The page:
The CCI’s emphasis is on building networks and I am glad that Chongqing has brought other western provinces such as Guangxi, Guizhou and Gansu, Qinghai and Xinjiang on board to jointly develop the CCI-ILSTC. The CCI-ILSTC is an open platform that welcomes all who want to play a part in its development. With more stakeholders on board, we will aggregate volume, build economies of scale and lower business costs. These will improve the overall business environment in Western China, making it more attractive for investors.
Singapore companies are enthusiastic and have contributed to the development of the CCI-ILSTC.
While there has been good progress made on the CCI-ILSTC, much work remains to be done. We must continue to enhance and demonstrate the benefits of the CCI-ILSTC to increase utilization and build up cargo volume in order to achieve economies of scale. We have made good progress in building land-sea connectivity and must continue to strengthen the inter-modal connectivity.
Firstly, by enhancing the hardware aspects of the CCI-ILSTC, particularly the last-mile connectivity. Currently, cargo is trucked from the port to the train yard upon arrival, which takes time. It is critical that we extend the rail lines to the port and adopt logistics standardization to make the network truly seamless.
Secondly, by streamlining inspection processes across borders and the different transport modes, and improving transparency in processes and regulations.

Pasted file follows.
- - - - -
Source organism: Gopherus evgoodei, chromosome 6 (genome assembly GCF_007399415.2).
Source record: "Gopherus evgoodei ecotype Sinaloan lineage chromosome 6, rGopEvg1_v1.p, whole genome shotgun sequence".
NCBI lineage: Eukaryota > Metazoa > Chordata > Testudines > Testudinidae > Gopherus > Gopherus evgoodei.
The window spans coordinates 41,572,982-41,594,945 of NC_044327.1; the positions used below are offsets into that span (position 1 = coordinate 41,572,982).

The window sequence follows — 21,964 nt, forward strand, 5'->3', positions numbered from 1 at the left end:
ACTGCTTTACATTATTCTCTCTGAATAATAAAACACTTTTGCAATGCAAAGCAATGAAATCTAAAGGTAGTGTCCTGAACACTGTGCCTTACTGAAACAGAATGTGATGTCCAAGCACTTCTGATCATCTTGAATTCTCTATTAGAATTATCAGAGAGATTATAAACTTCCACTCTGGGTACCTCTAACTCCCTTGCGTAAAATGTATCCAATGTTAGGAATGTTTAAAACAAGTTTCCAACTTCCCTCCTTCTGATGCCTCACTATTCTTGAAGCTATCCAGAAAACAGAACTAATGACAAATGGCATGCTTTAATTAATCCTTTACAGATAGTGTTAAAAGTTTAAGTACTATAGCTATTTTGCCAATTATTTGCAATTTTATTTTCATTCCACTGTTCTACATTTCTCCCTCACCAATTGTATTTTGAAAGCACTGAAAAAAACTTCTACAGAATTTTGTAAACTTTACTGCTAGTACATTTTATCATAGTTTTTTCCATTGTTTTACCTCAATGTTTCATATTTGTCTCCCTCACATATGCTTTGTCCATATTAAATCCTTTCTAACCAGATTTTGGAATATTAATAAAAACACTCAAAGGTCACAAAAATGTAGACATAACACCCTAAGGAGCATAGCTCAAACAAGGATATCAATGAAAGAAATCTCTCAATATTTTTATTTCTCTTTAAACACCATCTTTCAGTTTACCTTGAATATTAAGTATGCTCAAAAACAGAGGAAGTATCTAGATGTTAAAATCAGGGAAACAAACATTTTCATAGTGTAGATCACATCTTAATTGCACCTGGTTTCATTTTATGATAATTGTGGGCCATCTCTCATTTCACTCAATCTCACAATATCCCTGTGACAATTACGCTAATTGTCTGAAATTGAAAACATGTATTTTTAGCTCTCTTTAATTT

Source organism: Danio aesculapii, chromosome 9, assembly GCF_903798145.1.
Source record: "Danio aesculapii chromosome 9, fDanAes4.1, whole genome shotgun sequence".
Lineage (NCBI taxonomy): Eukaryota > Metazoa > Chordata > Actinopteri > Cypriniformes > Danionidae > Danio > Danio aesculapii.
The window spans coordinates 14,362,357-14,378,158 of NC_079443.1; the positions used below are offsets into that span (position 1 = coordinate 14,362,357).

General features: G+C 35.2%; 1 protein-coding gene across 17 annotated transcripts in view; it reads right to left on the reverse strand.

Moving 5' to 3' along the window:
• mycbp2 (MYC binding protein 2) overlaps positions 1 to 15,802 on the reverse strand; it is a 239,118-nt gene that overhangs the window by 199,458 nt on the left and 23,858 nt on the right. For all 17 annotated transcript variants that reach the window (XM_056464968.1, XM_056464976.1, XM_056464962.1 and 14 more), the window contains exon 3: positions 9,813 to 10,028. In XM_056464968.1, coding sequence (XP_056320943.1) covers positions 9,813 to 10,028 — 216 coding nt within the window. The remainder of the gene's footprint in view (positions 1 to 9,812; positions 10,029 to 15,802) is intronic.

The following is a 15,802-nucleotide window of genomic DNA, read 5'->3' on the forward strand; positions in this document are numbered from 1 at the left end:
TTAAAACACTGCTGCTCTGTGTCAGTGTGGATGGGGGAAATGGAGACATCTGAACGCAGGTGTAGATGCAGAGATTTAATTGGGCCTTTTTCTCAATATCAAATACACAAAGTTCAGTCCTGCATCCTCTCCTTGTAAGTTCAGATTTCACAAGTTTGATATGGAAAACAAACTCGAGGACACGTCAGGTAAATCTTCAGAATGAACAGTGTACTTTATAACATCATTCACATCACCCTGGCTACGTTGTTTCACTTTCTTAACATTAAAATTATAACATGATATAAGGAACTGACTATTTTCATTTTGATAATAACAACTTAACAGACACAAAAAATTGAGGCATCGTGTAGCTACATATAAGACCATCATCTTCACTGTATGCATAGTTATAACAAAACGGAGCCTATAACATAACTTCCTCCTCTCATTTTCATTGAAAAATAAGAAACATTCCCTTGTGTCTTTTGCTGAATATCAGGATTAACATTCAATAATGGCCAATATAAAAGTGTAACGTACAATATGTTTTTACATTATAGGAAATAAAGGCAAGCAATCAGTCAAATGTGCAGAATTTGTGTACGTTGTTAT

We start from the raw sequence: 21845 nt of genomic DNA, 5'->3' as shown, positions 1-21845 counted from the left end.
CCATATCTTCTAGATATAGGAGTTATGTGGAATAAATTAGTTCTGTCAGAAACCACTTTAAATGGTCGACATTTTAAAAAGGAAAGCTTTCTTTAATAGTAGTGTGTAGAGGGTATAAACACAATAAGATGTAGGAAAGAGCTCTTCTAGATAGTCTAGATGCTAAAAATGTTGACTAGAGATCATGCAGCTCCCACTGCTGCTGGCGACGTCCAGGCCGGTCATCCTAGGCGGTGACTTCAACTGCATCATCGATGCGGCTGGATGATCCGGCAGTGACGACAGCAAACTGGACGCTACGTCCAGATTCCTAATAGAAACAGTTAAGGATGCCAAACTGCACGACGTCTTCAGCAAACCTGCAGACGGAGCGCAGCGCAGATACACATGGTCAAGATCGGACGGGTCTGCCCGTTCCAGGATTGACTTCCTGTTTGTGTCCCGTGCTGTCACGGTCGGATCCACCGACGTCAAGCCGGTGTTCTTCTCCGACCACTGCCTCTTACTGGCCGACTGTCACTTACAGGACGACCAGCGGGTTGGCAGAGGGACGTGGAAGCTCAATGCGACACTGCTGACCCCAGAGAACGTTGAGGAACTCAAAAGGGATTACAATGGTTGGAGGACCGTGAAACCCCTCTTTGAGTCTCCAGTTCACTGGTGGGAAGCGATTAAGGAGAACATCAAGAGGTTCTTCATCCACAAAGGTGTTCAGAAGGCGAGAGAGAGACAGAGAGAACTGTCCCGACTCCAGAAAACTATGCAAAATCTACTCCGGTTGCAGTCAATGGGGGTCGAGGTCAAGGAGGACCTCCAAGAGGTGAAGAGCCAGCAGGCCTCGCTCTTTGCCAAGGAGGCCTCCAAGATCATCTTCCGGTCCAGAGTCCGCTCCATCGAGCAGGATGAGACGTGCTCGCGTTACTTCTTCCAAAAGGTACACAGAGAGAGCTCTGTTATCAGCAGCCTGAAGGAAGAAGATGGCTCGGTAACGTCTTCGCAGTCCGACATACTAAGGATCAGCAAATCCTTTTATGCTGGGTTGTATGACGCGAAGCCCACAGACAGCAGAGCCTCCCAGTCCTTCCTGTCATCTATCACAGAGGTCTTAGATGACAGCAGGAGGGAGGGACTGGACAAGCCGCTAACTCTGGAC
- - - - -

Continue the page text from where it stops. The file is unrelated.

Lastly, by exploring ways to exchange trade information electronically, in advance, so that cargo can be cleared and released immediately upon arrival at the port. Coordination among the western provinces is key as we work towards the common vision of enhancing trade flows and achieving greater regional integration.
iChongqing: In August 2018, Singapore participated in the inaugural International Smart China Expo (ISCE) as the “Country-of-Honour”. What are some of Singapore’s takeaways from the ISCE and how can Singapore and Chongqing cooperate in the fields of Big Data and Smart Technology?
Chan Chun Sing: Singapore is honored to be the “Country-of-Honour” for the inaugural International Smart China Expo (SCE) held last year, where more than 40 Singapore companies and over 160 local delegates participated. During the expo, several Memoranda of Understanding were signed between Singapore and Chinese companies to develop joint projects and explore business opportunities in Chongqing and Western China. This shows that there are many complementary strengths that Singapore and Chinese companies can tap on.
The SCE is a new highlight in our ICT collaborations, and there are various areas where we can deepen collaboration.
First, we can strengthen the digital connectivity between Singapore and Chongqing. We need to enhance the policy environment to facilitate closer collaboration between Singapore and Chinese telecommunication partners for the development of the international data channels.
Second, we can collaborate on joint projects that address digitalization needs. Both sides can jointly develop solutions to advance the service industries through the use of Big Data and digital channels.
Lastly, we can deepen collaboration in the information, communications and media sectors. The Innovation Centre for Small Medium ICM Enterprises provides a good platform for Singapore SMEs to participate in ICM projects in Chongqing, and we encourage our companies to actively tap on this platform.